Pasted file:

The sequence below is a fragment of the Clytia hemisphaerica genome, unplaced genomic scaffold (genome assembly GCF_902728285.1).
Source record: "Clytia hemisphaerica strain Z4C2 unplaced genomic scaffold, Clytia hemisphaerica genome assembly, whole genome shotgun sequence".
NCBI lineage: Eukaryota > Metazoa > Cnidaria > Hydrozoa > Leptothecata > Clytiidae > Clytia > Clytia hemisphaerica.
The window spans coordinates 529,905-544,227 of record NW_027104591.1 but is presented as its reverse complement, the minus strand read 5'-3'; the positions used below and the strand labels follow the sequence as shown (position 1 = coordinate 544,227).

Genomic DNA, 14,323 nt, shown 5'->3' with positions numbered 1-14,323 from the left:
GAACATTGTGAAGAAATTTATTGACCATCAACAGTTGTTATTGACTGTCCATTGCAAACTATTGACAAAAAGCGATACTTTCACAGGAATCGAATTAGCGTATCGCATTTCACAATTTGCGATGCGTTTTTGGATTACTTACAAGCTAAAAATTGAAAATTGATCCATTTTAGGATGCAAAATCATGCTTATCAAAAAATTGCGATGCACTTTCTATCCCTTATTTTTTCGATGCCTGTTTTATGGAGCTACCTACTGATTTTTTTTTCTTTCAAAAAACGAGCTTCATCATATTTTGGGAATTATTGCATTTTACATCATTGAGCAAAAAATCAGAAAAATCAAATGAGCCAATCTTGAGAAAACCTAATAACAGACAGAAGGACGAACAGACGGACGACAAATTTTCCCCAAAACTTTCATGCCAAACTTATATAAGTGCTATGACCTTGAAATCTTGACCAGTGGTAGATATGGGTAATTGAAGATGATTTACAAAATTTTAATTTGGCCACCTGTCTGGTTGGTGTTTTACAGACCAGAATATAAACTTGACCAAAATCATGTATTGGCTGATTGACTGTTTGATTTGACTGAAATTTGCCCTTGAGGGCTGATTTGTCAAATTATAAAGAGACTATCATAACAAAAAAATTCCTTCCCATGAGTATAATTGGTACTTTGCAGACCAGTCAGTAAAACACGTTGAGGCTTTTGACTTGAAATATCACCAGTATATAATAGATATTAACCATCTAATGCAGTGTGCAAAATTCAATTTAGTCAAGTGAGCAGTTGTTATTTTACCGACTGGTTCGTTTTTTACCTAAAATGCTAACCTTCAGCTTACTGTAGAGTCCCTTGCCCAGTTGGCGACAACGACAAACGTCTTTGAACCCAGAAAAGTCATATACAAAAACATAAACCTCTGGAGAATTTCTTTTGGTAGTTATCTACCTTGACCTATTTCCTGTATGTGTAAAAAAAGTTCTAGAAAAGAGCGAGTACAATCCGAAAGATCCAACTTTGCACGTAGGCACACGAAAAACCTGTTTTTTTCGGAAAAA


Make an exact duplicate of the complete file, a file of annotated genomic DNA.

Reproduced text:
The sequence below is a fragment of the Clytia hemisphaerica genome, unplaced genomic scaffold (genome assembly GCF_902728285.1).
Source record: "Clytia hemisphaerica strain Z4C2 unplaced genomic scaffold, Clytia hemisphaerica genome assembly, whole genome shotgun sequence".
NCBI lineage: Eukaryota > Metazoa > Cnidaria > Hydrozoa > Leptothecata > Clytiidae > Clytia > Clytia hemisphaerica.
The window spans coordinates 529,905-544,227 of record NW_027104591.1 but is presented as its reverse complement, the minus strand read 5'-3'; the positions used below and the strand labels follow the sequence as shown (position 1 = coordinate 544,227).

Genomic DNA, 14,323 nt, shown 5'->3' with positions numbered 1-14,323 from the left:
GAACATTGTGAAGAAATTTATTGACCATCAACAGTTGTTATTGACTGTCCATTGCAAACTATTGACAAAAAGCGATACTTTCACAGGAATCGAATTAGCGTATCGCATTTCACAATTTGCGATGCGTTTTTGGATTACTTACAAGCTAAAAATTGAAAATTGATCCATTTTAGGATGCAAAATCATGCTTATCAAAAAATTGCGATGCACTTTCTATCCCTTATTTTTTCGATGCCTGTTTTATGGAGCTACCTACTGATTTTTTTTTCTTTCAAAAAACGAGCTTCATCATATTTTGGGAATTATTGCATTTTACATCATTGAGCAAAAAATCAGAAAAATCAAATGAGCCAATCTTGAGAAAACCTAATAACAGACAGAAGGACGAACAGACGGACGACAAATTTTCCCCAAAACTTTCATGCCAAACTTATATAAGTGCTATGACCTTGAAATCTTGACCAGTGGTAGATATGGGTAATTGAAGATGATTTACAAAATTTTAATTTGGCCACCTGTCTGGTTGGTGTTTTACAGACCAGAATATAAACTTGACCAAAATCATGTATTGGCTGATTGACTGTTTGATTTGACTGAAATTTGCCCTTGAGGGCTGATTTGTCAAATTATAAAGAGACTATCATAACAAAAAAATTCCTTCCCATGAGTATAATTGGTACTTTGCAGACCAGTCAGTAAAACACGTTGAGGCTTTTGACTTGAAATATCACCAGTATATAATAGATATTAACCATCTAATGCAGTGTGCAAAATTCAATTTAGTCAAGTGAGCAGTTGTTATTTTACCGACTGGTTCGTTTTTTACCTAAAATGCTAACCTTCAGCTTACTGTAGAGTCCCTTGCCCAGTTGGCGACAACGACAAACGTCTTTGAACCCAGAAAAGTCATATACAAAAACATAAACCTCTGGAGAATTTCTTTTGGTAGTTATCTACCTTGACCTATTTCCTGTATGTGTAAAAAAAGTTCTAGAAAAGAGCGAGTACAATCCGAAAGATCCAACTTTGCACGTAGGCACACGAAAAACCTGTTTTTTTCGGAAAAA